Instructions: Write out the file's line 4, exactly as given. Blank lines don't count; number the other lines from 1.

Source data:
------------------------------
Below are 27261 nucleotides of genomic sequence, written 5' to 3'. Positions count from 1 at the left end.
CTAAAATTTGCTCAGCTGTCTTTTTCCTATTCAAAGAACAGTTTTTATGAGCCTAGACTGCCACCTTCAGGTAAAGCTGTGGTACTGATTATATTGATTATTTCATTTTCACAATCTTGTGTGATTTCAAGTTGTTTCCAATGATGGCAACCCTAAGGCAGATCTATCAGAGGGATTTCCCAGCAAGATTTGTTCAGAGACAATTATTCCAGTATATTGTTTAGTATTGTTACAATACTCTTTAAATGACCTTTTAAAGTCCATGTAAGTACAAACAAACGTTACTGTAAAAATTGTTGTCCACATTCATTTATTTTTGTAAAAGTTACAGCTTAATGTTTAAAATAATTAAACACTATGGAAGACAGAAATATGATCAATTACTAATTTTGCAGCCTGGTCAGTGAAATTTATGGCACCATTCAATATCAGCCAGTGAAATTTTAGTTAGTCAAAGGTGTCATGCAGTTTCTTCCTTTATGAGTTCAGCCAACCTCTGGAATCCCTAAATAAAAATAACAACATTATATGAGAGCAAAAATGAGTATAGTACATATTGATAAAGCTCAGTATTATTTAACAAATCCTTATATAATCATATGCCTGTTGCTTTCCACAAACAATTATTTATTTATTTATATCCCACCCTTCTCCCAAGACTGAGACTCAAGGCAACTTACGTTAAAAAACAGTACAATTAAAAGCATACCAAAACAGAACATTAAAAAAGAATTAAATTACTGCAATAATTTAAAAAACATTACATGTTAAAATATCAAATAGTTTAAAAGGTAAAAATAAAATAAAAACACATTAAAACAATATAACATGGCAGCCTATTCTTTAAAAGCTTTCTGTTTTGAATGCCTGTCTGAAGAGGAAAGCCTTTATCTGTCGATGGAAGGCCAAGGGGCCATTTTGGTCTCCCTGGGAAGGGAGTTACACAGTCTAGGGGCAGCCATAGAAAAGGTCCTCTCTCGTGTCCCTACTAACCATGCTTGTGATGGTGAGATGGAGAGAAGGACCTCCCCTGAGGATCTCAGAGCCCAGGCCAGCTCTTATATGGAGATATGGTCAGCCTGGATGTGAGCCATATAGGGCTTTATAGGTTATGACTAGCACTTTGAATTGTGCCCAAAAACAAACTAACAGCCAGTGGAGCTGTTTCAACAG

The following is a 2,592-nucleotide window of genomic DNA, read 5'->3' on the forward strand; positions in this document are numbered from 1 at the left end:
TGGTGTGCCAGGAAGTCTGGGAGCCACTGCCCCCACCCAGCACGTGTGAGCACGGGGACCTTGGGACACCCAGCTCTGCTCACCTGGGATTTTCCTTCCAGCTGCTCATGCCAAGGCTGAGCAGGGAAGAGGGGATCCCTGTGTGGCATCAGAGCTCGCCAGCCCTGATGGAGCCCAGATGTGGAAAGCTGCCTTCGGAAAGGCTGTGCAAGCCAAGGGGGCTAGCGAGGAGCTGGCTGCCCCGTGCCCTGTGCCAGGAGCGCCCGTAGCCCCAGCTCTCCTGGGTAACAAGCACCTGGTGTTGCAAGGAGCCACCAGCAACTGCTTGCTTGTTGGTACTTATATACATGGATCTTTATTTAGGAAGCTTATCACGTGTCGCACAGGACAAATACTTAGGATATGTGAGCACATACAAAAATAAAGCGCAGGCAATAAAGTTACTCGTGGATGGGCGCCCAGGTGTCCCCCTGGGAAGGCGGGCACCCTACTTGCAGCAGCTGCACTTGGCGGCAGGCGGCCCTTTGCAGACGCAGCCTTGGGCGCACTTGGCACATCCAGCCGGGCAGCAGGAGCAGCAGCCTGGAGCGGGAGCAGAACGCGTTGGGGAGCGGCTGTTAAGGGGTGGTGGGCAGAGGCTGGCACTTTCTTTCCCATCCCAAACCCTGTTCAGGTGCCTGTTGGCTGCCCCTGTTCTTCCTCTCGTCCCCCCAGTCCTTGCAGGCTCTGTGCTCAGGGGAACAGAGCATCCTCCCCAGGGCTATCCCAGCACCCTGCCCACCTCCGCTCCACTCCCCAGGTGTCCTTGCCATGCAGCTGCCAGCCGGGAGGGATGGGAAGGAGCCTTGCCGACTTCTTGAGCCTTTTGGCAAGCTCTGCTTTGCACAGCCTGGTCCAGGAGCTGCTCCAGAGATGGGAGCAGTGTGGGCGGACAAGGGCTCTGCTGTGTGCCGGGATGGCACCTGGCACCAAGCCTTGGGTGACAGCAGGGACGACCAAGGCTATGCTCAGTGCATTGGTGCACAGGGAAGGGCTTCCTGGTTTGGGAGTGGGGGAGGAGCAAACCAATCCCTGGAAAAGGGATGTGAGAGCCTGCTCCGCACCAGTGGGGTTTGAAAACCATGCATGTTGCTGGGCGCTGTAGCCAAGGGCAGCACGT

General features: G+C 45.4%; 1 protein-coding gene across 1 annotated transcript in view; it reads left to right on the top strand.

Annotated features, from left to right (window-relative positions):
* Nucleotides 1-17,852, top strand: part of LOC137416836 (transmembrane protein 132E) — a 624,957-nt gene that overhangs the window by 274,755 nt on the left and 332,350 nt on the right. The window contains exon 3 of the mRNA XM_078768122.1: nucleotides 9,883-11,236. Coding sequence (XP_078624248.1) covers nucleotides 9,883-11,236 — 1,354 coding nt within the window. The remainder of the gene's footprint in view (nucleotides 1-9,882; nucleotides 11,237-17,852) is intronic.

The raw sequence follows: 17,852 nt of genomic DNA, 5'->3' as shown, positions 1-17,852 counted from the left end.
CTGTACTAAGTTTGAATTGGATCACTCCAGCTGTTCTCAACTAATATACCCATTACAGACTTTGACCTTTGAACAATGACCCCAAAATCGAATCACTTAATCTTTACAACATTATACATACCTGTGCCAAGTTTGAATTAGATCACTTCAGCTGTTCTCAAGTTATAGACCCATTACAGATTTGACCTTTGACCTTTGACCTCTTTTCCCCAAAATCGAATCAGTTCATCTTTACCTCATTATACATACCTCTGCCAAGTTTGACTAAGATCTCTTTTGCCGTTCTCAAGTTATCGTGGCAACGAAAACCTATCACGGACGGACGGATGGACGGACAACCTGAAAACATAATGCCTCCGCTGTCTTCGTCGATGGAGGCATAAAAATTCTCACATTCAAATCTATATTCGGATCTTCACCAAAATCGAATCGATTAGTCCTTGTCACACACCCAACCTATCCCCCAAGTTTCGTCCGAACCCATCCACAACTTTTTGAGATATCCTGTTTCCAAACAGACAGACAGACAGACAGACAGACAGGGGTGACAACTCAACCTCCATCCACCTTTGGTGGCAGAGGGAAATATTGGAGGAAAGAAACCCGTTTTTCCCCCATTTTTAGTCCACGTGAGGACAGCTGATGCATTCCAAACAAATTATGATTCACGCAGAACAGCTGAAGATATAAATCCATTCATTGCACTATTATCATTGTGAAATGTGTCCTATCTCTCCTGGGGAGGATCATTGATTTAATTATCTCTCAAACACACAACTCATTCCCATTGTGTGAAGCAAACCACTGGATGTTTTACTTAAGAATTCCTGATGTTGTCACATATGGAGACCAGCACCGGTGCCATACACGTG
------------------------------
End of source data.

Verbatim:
TGGTGTGCCAGGAAGTCTGGGAGCCACTGCCCCCACCCAGCACGTGTGAGCACGGGGACCTTGGGACACCCAGCTCTGCTCACCTGGGATTTTCCTTCCAGCTGCTCATGCCAAGGCTGAGCAGGGAAGAGGGGATCCCTGTGTGGCATCAGAGCTCGCCAGCCCTGATGGAGCCCAGATGTGGAAAGCTGCCTTCGGAAAGGCTGTGCAAGCCAAGGGGGCTAGCGAGGAGCTGGCTGCCCCGTGCCCTGTGCCAGGAGCGCCCGTAGCCCCAGCTCTCCTGGGTAACAAGCACCTGGTGTTGCAAGGAGCCACCAGCAACTGCTTGCTTGTTGGTACTTATATACATGGATCTTTATTTAGGAAGCTTATCACGTGTCGCACAGGACAAATACTTAGGATATGTGAGCACATACAAAAATAAAGCGCAGGCAATAAAGTTACTCGTGGATGGGCGCCCAGGTGTCCCCCTGGGAAGGCGGGCACCCTACTTGCAGCAGCTGCACTTGGCGGCAGGCGGCCCTTTGCAGACGCAGCCTTGGGCGCACTTGGCACATCCAGCCGGGCAGCAGGAGCAGCAGCCTGGAGCGGGAGCAGAACGCGTTGGGGAGCGGCTGTTAAGGGGTGGTGGGCAGAGGCTGGCACTTTCTTTCCCATCCCAAACCCTGTTCAGGTGCCTGTTGGCTGCCCCTGTTCTTCCTCTCGTCCCCCCAGTCCTTGCAGGCTCTGTGCTCAGGGGAACAGAGCATCCTCCCCAGGGCTATCCCAGCACCCTGCCCACCTCCGCTCCACTCCCCAGGTGTCCTTGCCATGCAGCTGCCAGCCGGGAGGGATGGGAAGGAGCCTTGCCGACTTCTTGAGCCTTTTGGCAAGCTCTGCTTTGCACAGCCTGGTCCAGGAGCTGCTCCAGAGATGGGAGCAGTGTGGGCGGACAAGGGCTCTGCTGTGTGCCGGGATGGCACCTGGCACCAAGCCTTGGGTGACAGCAGGGACGACCAAGGCTATGCTCAGTGCATTGGTGCACAGGGAAGGGCTTCCTGGTTTGGGAGTGGGGGAGGAGCAAACCAATCCCTGGAAAAGGGATGTGAGAGCCTGCTCCGCACCAGTGGGGTTTGAAAACCATGCATGTTGCTGGGCGCTGTAGCCAAGGGCAGCACGT